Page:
Embarking on the long, dark months of winter can be rough, even for the healthiest and most active of us. As the days become shorter, darkness forces us indoors and away from natural light, our best defense against dreary moods and unmotivated gloom. It’s not just a coincidence that our emotions and behaviors change this time of year. A plethora of scientific studies prove that people are more likely to experience depression during wintertime, and that our energy levels wane in low levels of light. Although we can’t do much about the change in seasons, there are some clever lighting tactics that can help us endure these months of minimal daylight.
Physiology of Light
When light photons reach the eye’s retina, they are transmitted to the hypothalamus gland which controls our circadian rhythms. Circadian rhythms are those biological processes which dictate a person’s internal clock, and influence physiologic variables such as melatonin secretion and alertness. Inadequate lighting for significant periods of the day therefore has a quick and direct impact on the brain. Decreased secretion of melatonin, for instance, can inflict sleep problems that lead to emotional and behavioral changes. In severe cases, the pathological condition associated with seasonal changes in light is called seasonal affective disorder (SAD), and unsurprisingly is more prevalent in geographic locations that receive less light.
Architecture, Light, and Our Health
Our species is biologically adapted to live in the natural world, bathing in the rays of natural light. In a society where people spend approximately 90 percent of their time indoors under electric light, and especially in seasons of limited daylight, it becomes essential to design artificial lighting systems in our homes that address human requirements for consistent circadian light levels.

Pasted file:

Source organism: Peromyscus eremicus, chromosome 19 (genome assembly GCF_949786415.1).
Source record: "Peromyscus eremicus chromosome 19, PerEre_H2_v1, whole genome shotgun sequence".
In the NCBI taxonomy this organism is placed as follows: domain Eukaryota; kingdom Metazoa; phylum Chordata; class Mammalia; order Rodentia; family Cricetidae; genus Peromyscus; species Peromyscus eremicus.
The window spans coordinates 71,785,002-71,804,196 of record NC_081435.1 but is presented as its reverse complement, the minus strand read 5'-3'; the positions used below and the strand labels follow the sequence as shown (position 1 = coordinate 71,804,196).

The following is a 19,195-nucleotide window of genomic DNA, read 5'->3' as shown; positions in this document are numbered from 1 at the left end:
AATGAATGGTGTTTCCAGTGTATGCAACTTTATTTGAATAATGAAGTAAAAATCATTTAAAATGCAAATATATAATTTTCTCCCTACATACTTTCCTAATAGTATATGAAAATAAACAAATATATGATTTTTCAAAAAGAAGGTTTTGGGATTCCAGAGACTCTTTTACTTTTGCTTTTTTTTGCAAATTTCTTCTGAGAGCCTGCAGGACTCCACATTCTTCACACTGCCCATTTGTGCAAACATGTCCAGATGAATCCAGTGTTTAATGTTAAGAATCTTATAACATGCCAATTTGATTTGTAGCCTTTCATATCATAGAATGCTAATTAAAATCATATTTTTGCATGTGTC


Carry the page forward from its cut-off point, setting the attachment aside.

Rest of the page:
Attaining a desired light distribution indoors is contingent upon your light source and fixture. Fluorescent lighting is generally the most appropriate for broad distribution in large rooms, whereas low voltage LEDs are more suited for narrow distribution.
Some people who are affected by the winter gloom would benefit greatly from full spectrum lighting solutions and light therapy. Mimicking the natural light spectrum of the sun, without harmful UV rays, sitting near a light box is literally like taking a break from the gray and “recharging” your body.
Design Away the Doldrums
A light inspired décor will benefit a homeowner who doesn’t require light therapy, but is looking to brighten up their space and mood. A great first step is to walk through your home and assess the dark areas. Although you’ve become accustomed to it, your current home configuration can easily be changed to eliminate any dark, shadowy spaces. Perhaps adding a window, lightening your walls, or swapping dark, bulky furniture for cheerier varieties would do the trick. From there, open up a dark ceiling with recessed lighting fixtures, balance dark cabinetry with built in or under-lighting, and choose accent lighting that multitasks. Not only can a designer pendant light complement your kitchen artistically, but it can highlight particular areas where you spend time eating, cooking, reading, and so forth.
Some designers have gone so far as to strategize lighting fixtures and placement so that the pattern of light scattered around the room is part of the overall design. Not only is the unlit fixture typically an intricate, artisan piece of functional art, but the illumination and shadows it casts add an unexpected magic that appears to make the walls dance.
Power through the Winter
This change in season and loss of light will obviously continue to happen year after year. So, if you’re one of us that is affected by the dark, take action and design yourself into a more cheery, motivated emotional environment!